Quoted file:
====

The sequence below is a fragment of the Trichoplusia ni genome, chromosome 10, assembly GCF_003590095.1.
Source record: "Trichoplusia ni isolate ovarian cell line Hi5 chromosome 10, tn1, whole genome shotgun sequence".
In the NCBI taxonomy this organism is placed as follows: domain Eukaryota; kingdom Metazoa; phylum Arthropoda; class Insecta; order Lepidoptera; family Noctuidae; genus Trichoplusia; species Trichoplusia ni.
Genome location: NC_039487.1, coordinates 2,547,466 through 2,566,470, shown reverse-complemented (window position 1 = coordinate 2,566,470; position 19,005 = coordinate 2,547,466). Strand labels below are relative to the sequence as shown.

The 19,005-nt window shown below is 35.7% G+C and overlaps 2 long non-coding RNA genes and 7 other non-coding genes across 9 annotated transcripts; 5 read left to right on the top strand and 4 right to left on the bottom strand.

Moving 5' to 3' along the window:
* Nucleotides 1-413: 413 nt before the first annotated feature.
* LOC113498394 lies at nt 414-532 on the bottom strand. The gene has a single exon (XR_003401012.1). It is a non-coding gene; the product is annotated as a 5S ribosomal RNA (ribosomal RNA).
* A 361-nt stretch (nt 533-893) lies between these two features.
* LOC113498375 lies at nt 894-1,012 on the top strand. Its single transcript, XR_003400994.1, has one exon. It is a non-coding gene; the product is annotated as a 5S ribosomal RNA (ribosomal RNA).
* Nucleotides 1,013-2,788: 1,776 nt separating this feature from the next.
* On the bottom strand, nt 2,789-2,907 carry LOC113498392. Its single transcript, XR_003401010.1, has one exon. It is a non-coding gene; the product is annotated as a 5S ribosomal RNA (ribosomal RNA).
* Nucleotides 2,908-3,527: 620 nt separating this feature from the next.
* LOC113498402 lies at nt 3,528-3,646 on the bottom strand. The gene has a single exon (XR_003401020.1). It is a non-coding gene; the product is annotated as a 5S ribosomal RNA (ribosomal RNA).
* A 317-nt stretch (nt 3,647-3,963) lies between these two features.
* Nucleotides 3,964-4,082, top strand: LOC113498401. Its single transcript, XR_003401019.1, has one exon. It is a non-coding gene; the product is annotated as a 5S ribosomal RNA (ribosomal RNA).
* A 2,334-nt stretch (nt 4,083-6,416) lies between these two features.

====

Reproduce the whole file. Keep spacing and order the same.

The sequence below is a fragment of the Trichoplusia ni genome, chromosome 10, assembly GCF_003590095.1.
Source record: "Trichoplusia ni isolate ovarian cell line Hi5 chromosome 10, tn1, whole genome shotgun sequence".
In the NCBI taxonomy this organism is placed as follows: domain Eukaryota; kingdom Metazoa; phylum Arthropoda; class Insecta; order Lepidoptera; family Noctuidae; genus Trichoplusia; species Trichoplusia ni.
Genome location: NC_039487.1, coordinates 2,547,466 through 2,566,470, shown reverse-complemented (window position 1 = coordinate 2,566,470; position 19,005 = coordinate 2,547,466). Strand labels below are relative to the sequence as shown.

The 19,005-nt window shown below is 35.7% G+C and overlaps 2 long non-coding RNA genes and 7 other non-coding genes across 9 annotated transcripts; 5 read left to right on the top strand and 4 right to left on the bottom strand.

Moving 5' to 3' along the window:
* Nucleotides 1-413: 413 nt before the first annotated feature.
* LOC113498394 lies at nt 414-532 on the bottom strand. The gene has a single exon (XR_003401012.1). It is a non-coding gene; the product is annotated as a 5S ribosomal RNA (ribosomal RNA).
* A 361-nt stretch (nt 533-893) lies between these two features.
* LOC113498375 lies at nt 894-1,012 on the top strand. Its single transcript, XR_003400994.1, has one exon. It is a non-coding gene; the product is annotated as a 5S ribosomal RNA (ribosomal RNA).
* Nucleotides 1,013-2,788: 1,776 nt separating this feature from the next.
* On the bottom strand, nt 2,789-2,907 carry LOC113498392. Its single transcript, XR_003401010.1, has one exon. It is a non-coding gene; the product is annotated as a 5S ribosomal RNA (ribosomal RNA).
* Nucleotides 2,908-3,527: 620 nt separating this feature from the next.
* LOC113498402 lies at nt 3,528-3,646 on the bottom strand. The gene has a single exon (XR_003401020.1). It is a non-coding gene; the product is annotated as a 5S ribosomal RNA (ribosomal RNA).
* A 317-nt stretch (nt 3,647-3,963) lies between these two features.
* Nucleotides 3,964-4,082, top strand: LOC113498401. Its single transcript, XR_003401019.1, has one exon. It is a non-coding gene; the product is annotated as a 5S ribosomal RNA (ribosomal RNA).
* A 2,334-nt stretch (nt 4,083-6,416) lies between these two features.